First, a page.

Early symptoms of CO poisoning include headaches, dizziness, nausea, disorientation, chest discomfort, and loss of consciousness. Prolonged CO inhalation can result in paralysis, damage to the brain, and loss of life.

Guadalajara hasn’t had any incidents from carbon monoxide poisoning, but it’s possible if precautions aren’t taken. Carrying your own CO detectors wherever you go is the best way to avoid carbon monoxide poisoning. If the hotel has one, that’s terrific, but this is a great backup plan.

Guadalajara Weather Patterns: What to Expect?

Guadalajara has two seasons: dry and wet.

Guadalajara’s dry season begins in November and lasts until May. The dry season brings little rain and sunny days. Temperatures range from mild to hot, with averages of 60-74°F (15-23°C) and a high of 92°F (33°C).

The wet season in Guadalajara begins in June and lasts until October. This season brings more rainfall, greater humidity levels, and a likelihood of thunderstorms. July and August are the wettest months. The temperature is mild to hot, with an average of 72°F (22°C) and a maximum of 88°F (31°C).

Weather Overview in Guadalajara


Summer in Guadalajara lasts from June to August. The season brings warm temperatures and occasional rainfall — the perfect respite from the summer heat. The average daily summertime temperature is around 71°F (22°C). On the warmest days, Guadalajara may reach 88°F (31°C). Summer nights are nice and moderately cool, hovering around 61°F (15°C).


Fall in Guadalajara lasts from September through November, signaling the transition from the wet to the dry season. September is rather rainy, but participation decreases as the season progresses. The daily average temperature may reach 69°F (20°C), with a maximum high of 82°F (27°C). Nights start getting chilly, dropping to 49°F (9°C).


Guadalajara’s winter season lasts from December through February. The weather is dry and cool, but it rarely gets below freezing. The average daily temperature is around 61°F (16°C), with a high of 81°F (27°C). Winter nights are at 43°F (6.3°C).


Spring in Guadalajara begins in March and ends in May, signaling the end of the dry season and the beginning of the wet season. March and April are typically dry, with significant rainfall beginning in May. The daily average temperature is 70°F (21°C). However, on the hottest days, Guadalajara can reach 92°F (33°C). Spring nights are cool, with highs of 57°F (13°C).

When Is the Best Time to Visit Guadalajara?

We are great advocates for safety, so our goal isn’t to encourage travellers to visit dangerous places. The U.S. government has made it clear that tourists should reconsider visiting this city, and we want to reiterate that advice.

However, in theory, the best time to visit Guadalajara would be from November to March. These are the months where there’s the least probability of rain, plus the weather isn’t oppressively hot. The nights are cool, providing a nice contrast to the warm days.

Exploring Guadalajara Solo or With a Family: Is It a Good Idea?

Guadalajara is not a place to visit alone or with your family. The city has had its fair share of cartel crime, and it is highly advised to reconsider visiting this city.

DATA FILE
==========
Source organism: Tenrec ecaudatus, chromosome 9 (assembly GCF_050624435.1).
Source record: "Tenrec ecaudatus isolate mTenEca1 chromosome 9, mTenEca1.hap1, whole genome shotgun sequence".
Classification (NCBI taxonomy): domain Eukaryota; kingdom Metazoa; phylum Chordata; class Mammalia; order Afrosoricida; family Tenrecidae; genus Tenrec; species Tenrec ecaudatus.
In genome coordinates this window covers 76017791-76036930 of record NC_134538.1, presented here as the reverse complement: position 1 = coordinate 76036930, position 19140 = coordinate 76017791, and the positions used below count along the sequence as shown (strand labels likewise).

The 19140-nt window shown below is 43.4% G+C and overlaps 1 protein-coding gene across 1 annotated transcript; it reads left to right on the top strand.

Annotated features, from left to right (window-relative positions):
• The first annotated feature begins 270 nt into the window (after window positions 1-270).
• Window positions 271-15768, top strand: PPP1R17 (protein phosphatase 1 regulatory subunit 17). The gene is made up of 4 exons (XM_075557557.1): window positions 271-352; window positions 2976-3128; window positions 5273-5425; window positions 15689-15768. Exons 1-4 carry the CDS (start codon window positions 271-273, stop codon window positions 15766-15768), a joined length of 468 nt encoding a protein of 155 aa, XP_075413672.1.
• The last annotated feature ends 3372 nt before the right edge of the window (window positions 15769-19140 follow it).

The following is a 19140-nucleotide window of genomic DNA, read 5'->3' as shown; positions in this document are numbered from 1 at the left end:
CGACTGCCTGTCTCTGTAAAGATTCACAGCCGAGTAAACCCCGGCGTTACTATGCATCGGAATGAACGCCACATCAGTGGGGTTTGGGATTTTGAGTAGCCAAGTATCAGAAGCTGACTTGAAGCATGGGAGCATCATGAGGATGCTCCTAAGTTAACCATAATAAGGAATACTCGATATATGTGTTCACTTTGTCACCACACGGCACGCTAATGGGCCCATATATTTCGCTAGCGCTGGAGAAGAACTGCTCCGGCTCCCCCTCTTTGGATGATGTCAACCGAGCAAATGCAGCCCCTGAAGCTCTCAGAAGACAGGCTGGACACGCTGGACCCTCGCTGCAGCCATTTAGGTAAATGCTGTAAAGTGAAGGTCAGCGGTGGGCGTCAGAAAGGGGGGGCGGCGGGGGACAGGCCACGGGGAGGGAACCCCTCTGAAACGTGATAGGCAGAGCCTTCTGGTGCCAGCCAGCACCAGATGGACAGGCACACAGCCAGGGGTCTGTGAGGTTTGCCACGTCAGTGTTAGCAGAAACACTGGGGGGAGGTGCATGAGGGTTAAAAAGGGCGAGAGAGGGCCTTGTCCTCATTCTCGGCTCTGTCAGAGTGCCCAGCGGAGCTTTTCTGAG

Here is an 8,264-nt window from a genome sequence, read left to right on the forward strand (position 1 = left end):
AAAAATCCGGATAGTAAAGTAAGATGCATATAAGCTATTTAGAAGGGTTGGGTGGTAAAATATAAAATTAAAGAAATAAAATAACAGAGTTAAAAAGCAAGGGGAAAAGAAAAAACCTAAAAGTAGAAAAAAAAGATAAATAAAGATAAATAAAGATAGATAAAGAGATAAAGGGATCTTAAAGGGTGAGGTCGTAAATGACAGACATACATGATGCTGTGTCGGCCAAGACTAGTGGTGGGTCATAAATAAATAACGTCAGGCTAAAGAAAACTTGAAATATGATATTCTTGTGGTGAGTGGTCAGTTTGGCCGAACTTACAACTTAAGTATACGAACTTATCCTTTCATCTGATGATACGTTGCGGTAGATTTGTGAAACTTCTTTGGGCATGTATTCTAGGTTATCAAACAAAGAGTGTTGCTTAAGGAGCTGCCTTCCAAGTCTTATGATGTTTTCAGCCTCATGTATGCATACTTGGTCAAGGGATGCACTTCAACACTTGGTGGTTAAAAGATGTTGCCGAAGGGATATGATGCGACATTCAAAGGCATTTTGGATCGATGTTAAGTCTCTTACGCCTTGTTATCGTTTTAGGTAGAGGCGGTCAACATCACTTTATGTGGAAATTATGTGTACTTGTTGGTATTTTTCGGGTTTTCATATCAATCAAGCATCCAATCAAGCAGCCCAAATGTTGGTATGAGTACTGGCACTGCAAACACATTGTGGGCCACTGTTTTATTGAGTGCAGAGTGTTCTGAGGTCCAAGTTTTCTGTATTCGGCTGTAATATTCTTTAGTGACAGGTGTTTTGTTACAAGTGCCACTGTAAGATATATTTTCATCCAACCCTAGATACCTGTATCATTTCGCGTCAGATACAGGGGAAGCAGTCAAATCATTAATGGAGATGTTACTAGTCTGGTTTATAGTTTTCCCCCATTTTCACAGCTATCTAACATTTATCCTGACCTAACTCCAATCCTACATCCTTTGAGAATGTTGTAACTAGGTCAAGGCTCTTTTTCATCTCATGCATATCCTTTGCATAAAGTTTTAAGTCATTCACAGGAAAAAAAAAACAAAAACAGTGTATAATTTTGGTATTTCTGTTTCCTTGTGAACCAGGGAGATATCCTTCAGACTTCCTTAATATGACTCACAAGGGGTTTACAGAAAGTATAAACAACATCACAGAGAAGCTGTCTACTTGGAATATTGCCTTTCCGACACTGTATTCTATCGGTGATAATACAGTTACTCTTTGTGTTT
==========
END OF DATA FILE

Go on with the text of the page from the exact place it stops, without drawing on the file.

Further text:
However, if you still want to visit, be aware that you are ignoring the US government’s travel notice and putting yourself and your family in danger.

To minimize the risk, adhere to the following tips.

Essential tips for staying safe:

  • Knowing some Spanish can help you blend in
  • Pesos are a must, as many services don’t accept other currencies
  • To avoid scammers, don’t drive in street taxis
  • Didi and Uber are two reliable taxi options
  • Look up where the nearest police station is
  • Avoid drinking tap water as it is contaminated
  • ATMs and public transportation are hotspots for thieves
  • Draw money from malls, supermarkets, or banks
  • Write down emergency numbers: 911 (police), 066 (ambulance), 080 (fire services)
  • Thoroughly research the reputation of your hotel and the area where you’ll stay at
  • Keep valuables hidden or locked

Tips for traveling alone:

  • Never go out at night
  • Maintain a close distance to your hotel
  • Stay in your hotel as much as possible so that others don’t realize you’re alone and take advantage
  • Avoid crowded bars and restaurants
  • Drink responsibly
  • Someone may try to put a narcotic in your drink, so be wary
  • Never initiate a conflict
  • Ignore catcallers
  • Dress modestly
  • Don’t wear expensive jewelry or too much money with you
  • If you’re offered illegal substances, kindly refuse them
  • Never give personal information to a person you just met
  • Make sure nobody is following you

Tips for traveling with your family:

  • Make sure you are always together and never separated
  • Always keep an eye on your kids
  • Go to reputable restaurants
  • Avoid bars with crowds of intoxicated people
  • Rent a car so that you don’t have to rely on a taxi
  • Book a hotel with family-friendly activities
  • Drink responsibly
  • Pak a medical kit
  • Stick to tourist zones, and don’t wander off too far from your hotel

If you’re a female solo traveler, then you should read our article on Solo female travel in Mexico.


In summary, the beautiful Guadalajara isn’t Mexico’s deadliest location, but the city is far from safe.

Statistically, your chances of having a safe and peaceful journey are slim. Even if the odds are in your favor and you have a secure journey there, it’s simply not worth the risk of being in constant fear of danger.

This is why we strongly advise you to follow the U.S. government travel warnings and avoid visiting this place until further notice. There are other destinations that are much safer, for instance, the country’s capital, Mexico City, or the beautiful island of Cozumel. But if you really want to visit Guadalajara, make sure to pack a bulletproof vest and a few cans of pepper spray. Just in case!

About Susan Laurent
Susan Laurent
I'm passionate about world cultures, travel, and discovering amazing new places. I've spent years traveling the globe, very often alone, so I focus on providing important information about travel safety to travelers that I've gathered from first-hand experience.